Indian government providing early research funding to start-ups like Bugworks and providing advice and support
Start-ups take fight to India's superbugs
Anand Anandkumar’s father was a physician who spent his career fighting infectious diseases in the South Indian city of Chennai.
It was an infection that killed him.
In and out of hospital for a failing heart, he picked up a bug resistant to most antibiotics and died of complications from sepsis. The story is a common one in India, where so-called superbugs kill nearly 60,000 newborns every year. The rapid spread of resistant bacteria has now made India the epicentre of a war to prevent a post-antibiotic world, where people would once again die in their thousands of commonplace infections.
“We’re on the front line,” said Anandkumar, who co-founded Bengaluru-based start-up Bugworks Research India a year after his father’s death, to develop new antibiotics. “We’re creating a bullet against organisms that are taking out humanity. Wouldn’t it be nice to get a battleground to test it on that’s really tough?”
The theatre of war is all around him. Years of poorly controlled antibiotic use in humans and animals, combined with effluent from the local drug industry that turned lakes and streams into breeding grounds for resistance, has left India with few weapons to fight infection. A study of one hospital in South India found half the patients acquired at least one infection during their stay, with about 74 per cent of those infections showing resistance to multiple drugs.
Faced with this, the Indian government has begun to act, providing early research funding to start-ups like Bugworks and providing advice and support. The government funds the start-up incubator which Bugworks shares with 21 other biotech firms.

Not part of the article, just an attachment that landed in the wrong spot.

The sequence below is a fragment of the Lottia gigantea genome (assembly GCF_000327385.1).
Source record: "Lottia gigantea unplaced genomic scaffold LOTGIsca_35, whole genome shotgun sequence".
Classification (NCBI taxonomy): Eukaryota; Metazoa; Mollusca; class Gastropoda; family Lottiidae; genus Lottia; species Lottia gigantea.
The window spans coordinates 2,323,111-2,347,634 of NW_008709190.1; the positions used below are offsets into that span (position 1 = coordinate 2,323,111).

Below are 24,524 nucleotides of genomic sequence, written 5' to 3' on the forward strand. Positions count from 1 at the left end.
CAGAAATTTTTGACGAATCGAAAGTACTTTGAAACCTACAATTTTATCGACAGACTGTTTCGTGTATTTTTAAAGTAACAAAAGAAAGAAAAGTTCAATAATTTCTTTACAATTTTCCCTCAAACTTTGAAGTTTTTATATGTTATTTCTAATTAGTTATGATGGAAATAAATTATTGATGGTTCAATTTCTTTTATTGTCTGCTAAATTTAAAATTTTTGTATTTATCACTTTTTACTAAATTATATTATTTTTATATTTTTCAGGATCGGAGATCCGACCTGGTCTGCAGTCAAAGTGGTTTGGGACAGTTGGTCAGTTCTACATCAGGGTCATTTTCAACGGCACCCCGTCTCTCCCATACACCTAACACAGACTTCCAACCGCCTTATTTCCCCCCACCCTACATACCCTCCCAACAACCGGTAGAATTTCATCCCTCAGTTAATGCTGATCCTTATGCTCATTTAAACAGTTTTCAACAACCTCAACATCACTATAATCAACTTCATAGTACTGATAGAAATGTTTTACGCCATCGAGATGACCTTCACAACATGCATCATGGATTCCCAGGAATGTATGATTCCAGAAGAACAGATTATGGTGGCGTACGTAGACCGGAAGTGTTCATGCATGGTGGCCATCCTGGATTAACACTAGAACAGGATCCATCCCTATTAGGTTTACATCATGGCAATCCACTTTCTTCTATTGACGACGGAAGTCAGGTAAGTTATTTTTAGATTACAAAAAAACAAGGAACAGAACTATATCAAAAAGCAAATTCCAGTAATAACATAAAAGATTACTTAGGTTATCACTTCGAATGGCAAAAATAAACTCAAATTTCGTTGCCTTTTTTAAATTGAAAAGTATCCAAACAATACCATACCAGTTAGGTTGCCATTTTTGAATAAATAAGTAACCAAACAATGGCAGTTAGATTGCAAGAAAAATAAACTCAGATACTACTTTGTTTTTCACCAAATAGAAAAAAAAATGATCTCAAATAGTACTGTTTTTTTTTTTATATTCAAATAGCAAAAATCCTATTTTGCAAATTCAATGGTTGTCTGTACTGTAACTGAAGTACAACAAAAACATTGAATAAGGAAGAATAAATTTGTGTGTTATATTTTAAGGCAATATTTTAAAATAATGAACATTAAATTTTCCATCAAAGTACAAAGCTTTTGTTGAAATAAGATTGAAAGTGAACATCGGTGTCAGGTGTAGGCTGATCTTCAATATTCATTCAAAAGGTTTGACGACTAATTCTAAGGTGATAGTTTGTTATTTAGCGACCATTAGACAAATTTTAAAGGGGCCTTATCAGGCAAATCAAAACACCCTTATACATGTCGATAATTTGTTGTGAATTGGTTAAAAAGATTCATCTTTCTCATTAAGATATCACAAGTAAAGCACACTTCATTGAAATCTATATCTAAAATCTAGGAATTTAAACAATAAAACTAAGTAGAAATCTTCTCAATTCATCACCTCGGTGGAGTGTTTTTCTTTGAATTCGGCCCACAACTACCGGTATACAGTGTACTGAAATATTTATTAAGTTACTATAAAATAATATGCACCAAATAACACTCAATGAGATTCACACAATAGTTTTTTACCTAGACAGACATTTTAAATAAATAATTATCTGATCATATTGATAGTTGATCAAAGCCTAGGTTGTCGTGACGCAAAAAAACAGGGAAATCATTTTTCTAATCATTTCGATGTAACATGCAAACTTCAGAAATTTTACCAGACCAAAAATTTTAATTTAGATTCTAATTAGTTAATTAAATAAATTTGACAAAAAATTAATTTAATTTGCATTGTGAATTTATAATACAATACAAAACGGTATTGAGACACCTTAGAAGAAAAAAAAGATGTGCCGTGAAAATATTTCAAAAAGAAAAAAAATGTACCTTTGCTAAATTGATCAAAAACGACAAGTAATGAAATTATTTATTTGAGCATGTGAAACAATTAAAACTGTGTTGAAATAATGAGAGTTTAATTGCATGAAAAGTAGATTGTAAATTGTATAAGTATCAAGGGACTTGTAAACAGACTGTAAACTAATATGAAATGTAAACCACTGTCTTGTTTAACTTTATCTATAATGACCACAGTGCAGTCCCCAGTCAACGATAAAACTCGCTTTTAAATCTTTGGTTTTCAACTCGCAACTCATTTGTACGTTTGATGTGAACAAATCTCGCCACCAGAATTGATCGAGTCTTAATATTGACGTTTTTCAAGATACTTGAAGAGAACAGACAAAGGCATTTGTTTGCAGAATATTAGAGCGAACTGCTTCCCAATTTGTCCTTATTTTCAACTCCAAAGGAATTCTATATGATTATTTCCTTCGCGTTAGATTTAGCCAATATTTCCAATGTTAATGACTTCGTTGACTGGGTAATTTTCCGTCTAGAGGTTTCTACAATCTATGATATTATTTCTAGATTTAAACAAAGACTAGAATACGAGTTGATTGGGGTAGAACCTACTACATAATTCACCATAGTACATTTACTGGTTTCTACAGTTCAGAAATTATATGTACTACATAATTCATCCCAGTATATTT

Last year, Bugworks became the first company in Asia to receive investment from CARB-X, the US government’s main funding vehicle for the fight against superbugs.
“The science is as good as anywhere else,” said Ramanan Laxminarayan, a professor at Princeton University and director of the Centre for Disease Dynamics, Economics & Policy, based in Washington and New Delhi. “On a per dollar basis, I think the chance of a new antibiotic discovery is as great or higher in India as anywhere.”
Governments have begun to take concerted action in the last few years. In 2015 the US launched its Combating Antibiotic Resistant Bacteria initiative. The following year, the UK government commissioned a report that found superbugs kill about 700,000 people around the world each year, a figure that could rise to 10 million a year by 2050 if nothing is done.
Bugworks’ answer is an antibiotic that attacks bacteria in two ways at once rather than the single target approach of traditional drugs, making it harder for the bug to develop resistance. The drug also evades the bacteria’s own defences, giving it more time to kill the infection.